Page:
Saperstein's talk is titled: "The Journey: Map or Compass."

"What we mean by that is that in order to succeed we need to accept the journey, and to realize that if you want the map, forget it, because the journey is not about knowing everything ahead of time."

Hard work really does pay off

Aaron Draplin is one the most important graphic designers of our day. As founder of the Portland-based Draplin Design Co., he has done work for Coal Headwear, Burton Snowboards, and even the Obama Administration.

What got him here? Hard work, of course.

"I come from humble beginnings in Northern Michigan, and the route I've taken is a little dirtier maybe than the rest," explains Draplin. "I did go to art school, but for years and years and years it was just me, just kind of going for it."

Draplin says that young designers need to be willing to roll up their sleeves and work.

"I've built my portfolio on working hard. And a lot of what has gotten me jobs wasn't necessarily the big-name client. It was a good solution or that I gave my all," he adds.

And, he says, don't snub that "little" gig. "It's being open to saying, 'You have a little budget, let's go,'" he says. "Be open to that because those little things sometimes have brought me really big jobs."

Embrace the roadblock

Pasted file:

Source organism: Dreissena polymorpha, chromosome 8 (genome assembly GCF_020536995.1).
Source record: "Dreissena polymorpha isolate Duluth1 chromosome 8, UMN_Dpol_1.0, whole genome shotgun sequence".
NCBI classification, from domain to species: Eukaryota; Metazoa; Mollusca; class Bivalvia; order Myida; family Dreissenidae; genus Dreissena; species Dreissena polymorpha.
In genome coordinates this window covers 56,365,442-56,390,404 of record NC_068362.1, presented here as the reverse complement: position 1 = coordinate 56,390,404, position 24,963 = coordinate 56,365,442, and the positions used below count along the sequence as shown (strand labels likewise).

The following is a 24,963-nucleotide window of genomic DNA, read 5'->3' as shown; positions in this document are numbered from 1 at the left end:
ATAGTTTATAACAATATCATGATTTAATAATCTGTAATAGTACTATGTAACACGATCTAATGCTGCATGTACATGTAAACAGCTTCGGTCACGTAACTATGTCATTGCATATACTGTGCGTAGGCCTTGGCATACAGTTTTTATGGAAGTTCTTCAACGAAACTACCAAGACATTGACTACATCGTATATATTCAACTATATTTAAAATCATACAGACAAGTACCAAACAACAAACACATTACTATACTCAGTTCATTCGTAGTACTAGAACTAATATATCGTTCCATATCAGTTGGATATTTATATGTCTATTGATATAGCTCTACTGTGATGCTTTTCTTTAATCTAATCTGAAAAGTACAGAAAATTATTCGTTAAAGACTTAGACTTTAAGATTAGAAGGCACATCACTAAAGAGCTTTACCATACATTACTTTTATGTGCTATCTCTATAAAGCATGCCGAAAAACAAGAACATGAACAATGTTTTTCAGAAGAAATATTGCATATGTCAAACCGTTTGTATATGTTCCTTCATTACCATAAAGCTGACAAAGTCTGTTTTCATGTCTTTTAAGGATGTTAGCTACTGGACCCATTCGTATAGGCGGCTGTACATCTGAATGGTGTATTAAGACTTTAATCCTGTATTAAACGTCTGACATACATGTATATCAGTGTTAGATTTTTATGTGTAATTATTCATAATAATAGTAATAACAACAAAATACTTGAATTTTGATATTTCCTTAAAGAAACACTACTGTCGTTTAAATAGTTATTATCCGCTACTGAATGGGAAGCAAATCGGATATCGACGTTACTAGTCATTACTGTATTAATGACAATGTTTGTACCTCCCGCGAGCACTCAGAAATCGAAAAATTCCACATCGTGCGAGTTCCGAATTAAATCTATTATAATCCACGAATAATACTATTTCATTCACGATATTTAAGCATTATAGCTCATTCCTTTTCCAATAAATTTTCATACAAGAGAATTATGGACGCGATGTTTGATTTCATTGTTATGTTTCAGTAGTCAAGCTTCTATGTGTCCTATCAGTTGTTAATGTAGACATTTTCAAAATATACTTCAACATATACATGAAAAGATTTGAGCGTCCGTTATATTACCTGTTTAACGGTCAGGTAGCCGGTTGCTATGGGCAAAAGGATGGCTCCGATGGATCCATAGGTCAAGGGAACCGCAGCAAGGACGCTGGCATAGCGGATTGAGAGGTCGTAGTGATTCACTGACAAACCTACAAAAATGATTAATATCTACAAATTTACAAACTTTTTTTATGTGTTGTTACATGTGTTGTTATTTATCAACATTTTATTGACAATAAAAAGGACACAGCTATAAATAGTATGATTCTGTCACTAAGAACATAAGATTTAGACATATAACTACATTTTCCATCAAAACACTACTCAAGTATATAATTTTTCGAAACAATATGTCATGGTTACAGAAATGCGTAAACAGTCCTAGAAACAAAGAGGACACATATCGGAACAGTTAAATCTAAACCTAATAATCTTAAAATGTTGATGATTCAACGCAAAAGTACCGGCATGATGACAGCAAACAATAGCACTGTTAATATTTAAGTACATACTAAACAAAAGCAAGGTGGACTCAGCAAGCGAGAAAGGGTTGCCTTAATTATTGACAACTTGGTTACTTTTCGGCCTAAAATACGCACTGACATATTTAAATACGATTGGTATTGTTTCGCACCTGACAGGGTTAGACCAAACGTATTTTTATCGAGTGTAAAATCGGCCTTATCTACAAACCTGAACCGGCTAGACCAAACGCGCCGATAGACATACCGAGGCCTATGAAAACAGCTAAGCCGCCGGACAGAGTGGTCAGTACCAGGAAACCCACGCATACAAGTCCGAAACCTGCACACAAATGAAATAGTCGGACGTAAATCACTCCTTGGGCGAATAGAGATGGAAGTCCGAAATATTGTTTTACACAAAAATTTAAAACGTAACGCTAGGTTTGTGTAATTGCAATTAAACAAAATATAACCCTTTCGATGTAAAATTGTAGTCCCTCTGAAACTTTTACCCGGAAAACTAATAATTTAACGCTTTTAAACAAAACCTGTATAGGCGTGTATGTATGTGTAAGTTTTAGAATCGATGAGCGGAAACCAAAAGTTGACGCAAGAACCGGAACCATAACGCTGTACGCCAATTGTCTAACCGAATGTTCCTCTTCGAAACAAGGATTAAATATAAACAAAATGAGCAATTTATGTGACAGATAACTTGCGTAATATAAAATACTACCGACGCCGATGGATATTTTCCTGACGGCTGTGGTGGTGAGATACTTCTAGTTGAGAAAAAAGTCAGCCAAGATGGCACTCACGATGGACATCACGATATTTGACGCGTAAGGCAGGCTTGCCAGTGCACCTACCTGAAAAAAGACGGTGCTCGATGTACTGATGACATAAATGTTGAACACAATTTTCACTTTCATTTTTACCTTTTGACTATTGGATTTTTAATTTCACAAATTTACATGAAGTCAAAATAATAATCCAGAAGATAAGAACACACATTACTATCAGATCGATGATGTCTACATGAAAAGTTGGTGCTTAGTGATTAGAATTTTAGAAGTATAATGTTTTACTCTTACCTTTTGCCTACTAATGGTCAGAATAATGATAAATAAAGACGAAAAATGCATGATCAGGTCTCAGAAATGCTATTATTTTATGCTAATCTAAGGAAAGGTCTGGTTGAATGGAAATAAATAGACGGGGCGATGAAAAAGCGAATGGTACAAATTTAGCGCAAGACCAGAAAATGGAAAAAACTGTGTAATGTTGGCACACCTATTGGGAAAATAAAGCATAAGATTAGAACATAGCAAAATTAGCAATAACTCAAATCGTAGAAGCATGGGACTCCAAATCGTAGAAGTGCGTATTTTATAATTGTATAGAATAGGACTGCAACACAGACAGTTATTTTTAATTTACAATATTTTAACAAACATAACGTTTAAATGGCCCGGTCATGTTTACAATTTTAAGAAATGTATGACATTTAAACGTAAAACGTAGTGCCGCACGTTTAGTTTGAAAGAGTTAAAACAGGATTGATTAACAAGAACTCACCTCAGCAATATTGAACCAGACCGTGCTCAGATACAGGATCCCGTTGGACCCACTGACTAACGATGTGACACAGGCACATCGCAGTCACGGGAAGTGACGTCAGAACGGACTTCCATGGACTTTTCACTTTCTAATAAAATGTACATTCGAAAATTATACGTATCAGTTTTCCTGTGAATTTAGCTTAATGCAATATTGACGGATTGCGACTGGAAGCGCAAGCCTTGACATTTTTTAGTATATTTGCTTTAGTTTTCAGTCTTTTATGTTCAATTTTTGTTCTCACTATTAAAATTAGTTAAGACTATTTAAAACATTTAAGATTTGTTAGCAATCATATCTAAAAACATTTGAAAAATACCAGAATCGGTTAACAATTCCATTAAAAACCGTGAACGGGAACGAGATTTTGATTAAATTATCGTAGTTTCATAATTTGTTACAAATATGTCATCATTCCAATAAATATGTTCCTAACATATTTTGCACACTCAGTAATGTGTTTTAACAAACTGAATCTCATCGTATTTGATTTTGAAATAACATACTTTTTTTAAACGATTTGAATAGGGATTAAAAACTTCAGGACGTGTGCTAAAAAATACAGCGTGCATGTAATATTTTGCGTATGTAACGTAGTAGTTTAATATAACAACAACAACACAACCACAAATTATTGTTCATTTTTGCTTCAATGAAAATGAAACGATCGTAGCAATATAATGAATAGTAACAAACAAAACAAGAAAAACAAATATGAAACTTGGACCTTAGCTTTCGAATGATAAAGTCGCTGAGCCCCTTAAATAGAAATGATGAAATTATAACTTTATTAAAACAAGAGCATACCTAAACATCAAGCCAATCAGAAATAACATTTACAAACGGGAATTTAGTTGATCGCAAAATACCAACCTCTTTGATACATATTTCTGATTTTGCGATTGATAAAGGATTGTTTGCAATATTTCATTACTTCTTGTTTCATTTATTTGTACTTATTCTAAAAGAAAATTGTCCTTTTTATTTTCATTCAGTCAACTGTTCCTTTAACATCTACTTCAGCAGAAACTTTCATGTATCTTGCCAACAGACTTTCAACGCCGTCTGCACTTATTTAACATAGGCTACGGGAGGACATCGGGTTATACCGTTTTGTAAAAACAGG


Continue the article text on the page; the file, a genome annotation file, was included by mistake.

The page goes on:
The pursuit of any career, no matter the field, inevitably means dealing with frustration.

But, says Joseph Hughes, art director at Cleveland's Melamed Riley, "You need to take every opportunity to learn from those situations -- not just the successes, but also when you are getting your butt kicked out there."

Hughes will focus his WMC Fest talk on precisely these types of challenges -- and how he's triumphed over them.

"Not having a degree in design was holding me back, and at the time, I didn't have the time or money to go back and get an MFA," Hughes explains. "So I decided I was going to work harder and I was going to turn what I did go to school for -- writing -- into a strength by bringing that to the table."

"The takeaway is that when our clients ask us to make the most out of the resources at our disposal, well you have to make the most of the resources at your personal disposal."